Only John Berryman could see life with both such unbearable dread and such earnestly childlike wonder, and only he could capture those contradictory feelings in such a poignant and devastating nursery rhyme about something as elementary as the alphabet.
Mr. Pou & the Alphabet—which he do not like
A is for awful, which things are;
B is for bear them, well as we can.
C is for can we? D is for dare:
E is for each dares, being a man.
(What does a man do? bears and dares;
and how does a little boy fare? He fares.)
F is for floor we stamp wif our foot,
G is for grimy we getting from play,
H is for Hell wherein they do put
the bad guys, maybe. Oh, and I is for ‘Ay’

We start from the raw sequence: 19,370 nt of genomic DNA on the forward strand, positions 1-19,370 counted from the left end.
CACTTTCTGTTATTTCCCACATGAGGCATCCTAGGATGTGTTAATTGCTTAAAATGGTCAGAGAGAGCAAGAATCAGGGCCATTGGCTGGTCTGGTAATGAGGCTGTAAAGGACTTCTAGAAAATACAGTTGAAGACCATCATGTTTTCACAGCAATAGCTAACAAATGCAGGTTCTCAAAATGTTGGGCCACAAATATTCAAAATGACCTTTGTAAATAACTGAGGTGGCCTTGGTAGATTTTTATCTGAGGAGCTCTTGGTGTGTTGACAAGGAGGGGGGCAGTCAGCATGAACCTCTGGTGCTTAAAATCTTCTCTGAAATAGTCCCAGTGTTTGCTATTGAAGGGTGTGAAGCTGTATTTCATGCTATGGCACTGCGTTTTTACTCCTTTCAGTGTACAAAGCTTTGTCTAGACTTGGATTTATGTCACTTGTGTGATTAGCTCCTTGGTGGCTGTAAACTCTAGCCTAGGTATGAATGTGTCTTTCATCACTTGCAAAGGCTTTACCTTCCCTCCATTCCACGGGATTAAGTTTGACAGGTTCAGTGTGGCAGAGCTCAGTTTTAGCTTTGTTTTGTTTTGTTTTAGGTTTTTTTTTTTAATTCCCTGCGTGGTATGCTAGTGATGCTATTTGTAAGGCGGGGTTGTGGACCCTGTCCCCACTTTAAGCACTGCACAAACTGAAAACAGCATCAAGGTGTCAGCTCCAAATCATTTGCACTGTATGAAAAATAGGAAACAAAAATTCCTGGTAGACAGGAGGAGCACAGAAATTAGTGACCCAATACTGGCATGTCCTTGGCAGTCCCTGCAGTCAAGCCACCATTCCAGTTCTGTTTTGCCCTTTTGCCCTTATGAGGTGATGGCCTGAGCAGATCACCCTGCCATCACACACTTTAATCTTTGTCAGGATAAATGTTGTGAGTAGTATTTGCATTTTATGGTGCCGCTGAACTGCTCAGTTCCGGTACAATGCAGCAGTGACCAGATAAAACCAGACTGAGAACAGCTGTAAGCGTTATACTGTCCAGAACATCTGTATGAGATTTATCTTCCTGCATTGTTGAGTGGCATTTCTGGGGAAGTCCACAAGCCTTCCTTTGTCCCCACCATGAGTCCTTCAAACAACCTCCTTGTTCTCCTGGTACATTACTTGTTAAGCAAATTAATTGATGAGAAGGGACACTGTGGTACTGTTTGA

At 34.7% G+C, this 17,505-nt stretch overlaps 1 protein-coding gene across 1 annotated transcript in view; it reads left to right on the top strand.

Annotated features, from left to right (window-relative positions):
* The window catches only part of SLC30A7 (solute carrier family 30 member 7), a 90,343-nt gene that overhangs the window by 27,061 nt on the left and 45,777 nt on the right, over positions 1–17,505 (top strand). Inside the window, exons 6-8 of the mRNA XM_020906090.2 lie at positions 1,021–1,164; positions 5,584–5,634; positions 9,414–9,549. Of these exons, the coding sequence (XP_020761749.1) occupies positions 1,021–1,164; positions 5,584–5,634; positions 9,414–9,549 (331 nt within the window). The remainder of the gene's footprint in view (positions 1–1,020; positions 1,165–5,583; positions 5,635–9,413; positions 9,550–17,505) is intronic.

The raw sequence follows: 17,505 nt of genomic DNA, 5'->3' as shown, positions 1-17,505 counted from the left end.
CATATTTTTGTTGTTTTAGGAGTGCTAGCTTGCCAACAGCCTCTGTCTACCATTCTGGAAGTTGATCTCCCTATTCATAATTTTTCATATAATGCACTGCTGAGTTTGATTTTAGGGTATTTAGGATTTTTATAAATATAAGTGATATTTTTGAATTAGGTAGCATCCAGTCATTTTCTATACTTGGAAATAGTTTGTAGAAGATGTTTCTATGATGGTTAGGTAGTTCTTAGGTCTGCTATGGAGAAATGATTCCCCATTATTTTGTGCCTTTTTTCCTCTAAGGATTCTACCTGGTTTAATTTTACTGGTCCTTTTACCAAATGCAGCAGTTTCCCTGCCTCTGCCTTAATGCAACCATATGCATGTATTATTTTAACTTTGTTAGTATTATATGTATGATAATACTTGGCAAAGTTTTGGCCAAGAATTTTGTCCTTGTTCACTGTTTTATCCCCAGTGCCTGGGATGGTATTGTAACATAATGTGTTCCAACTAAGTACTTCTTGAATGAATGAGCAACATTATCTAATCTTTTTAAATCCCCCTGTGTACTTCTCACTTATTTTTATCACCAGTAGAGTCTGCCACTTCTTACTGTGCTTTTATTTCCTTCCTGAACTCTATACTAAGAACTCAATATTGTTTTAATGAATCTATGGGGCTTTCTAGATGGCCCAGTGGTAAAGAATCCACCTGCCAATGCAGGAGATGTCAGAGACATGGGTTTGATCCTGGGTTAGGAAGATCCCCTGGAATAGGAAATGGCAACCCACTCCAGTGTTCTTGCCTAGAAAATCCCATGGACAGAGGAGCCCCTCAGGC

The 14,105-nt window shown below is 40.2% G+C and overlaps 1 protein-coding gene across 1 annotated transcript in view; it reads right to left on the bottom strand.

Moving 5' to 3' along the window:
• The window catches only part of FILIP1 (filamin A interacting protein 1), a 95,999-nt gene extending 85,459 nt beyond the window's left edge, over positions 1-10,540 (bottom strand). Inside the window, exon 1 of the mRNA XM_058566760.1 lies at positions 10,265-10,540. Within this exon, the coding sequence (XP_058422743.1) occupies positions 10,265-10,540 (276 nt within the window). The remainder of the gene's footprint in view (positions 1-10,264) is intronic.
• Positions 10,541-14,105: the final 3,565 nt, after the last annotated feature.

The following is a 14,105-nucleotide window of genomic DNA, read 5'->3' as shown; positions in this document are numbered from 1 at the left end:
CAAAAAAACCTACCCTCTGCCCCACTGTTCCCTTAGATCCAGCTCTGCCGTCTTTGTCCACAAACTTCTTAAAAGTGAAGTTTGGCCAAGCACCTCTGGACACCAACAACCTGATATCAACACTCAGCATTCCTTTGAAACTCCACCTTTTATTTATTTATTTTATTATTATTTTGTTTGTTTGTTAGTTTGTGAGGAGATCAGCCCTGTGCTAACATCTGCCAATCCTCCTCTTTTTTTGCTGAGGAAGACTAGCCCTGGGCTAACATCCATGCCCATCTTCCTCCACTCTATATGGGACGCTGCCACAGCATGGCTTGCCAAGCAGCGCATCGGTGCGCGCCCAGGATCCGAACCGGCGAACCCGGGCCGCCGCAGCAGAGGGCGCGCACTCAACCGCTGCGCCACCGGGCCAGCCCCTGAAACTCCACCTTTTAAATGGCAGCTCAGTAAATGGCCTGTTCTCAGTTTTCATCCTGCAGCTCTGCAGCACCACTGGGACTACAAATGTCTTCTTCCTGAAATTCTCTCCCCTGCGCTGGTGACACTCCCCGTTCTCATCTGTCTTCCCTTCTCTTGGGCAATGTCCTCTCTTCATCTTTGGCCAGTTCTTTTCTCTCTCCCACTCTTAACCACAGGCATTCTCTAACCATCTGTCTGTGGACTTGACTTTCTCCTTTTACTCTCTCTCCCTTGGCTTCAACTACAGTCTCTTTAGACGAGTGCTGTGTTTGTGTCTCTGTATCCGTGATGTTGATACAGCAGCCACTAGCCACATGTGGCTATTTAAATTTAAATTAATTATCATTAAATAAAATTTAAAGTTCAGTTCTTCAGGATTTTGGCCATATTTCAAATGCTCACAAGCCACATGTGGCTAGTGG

(And this will puzzle the Little Pou,
but his mommy can explain it. Do.)
J is for Jackknife which later will come,
when Poukie is bigger, K is for key.
L is for Little Pou, M is for some
men who have definite reason to be.
And N is for now, the best time of all,
And O is for ouch when it hurts—quite so.
P is for Pouki, of Paul and piano,
and Q is for quiet, while Mommy tells Paul.
R is for rudiments Poukie now learn.
S is for sea-horse, erect fish, weird,
T is for Turks whom we take by the beard.
U is for utter-don’t-know-where-to turn.
V is for vowels the Pou is to learn.
(So vivid splendid subject hide ahead,
the stars, the grasses, asses and wisemen, letters and the word.)
W’s for why, which ask and ask;
X is for Xmas, where I cannot be.
Y is for Yes (do his Daddy love he?)
Z is for zig-zag—a part of our task.
(Straight’s better, but few can.
My Xmas hope: boy head for man.)
John Berryman (1914–1972) was an American poet and scholar. He won the Pulitzer Prize for 77 Dream Songs in 1965 and the National Book Award and the Bollingen Prize for His Toy, His Dream, His Rest, a continuation of the Dream Songs, in 1969.
Steven Pfau is a publicity assistant at FSG.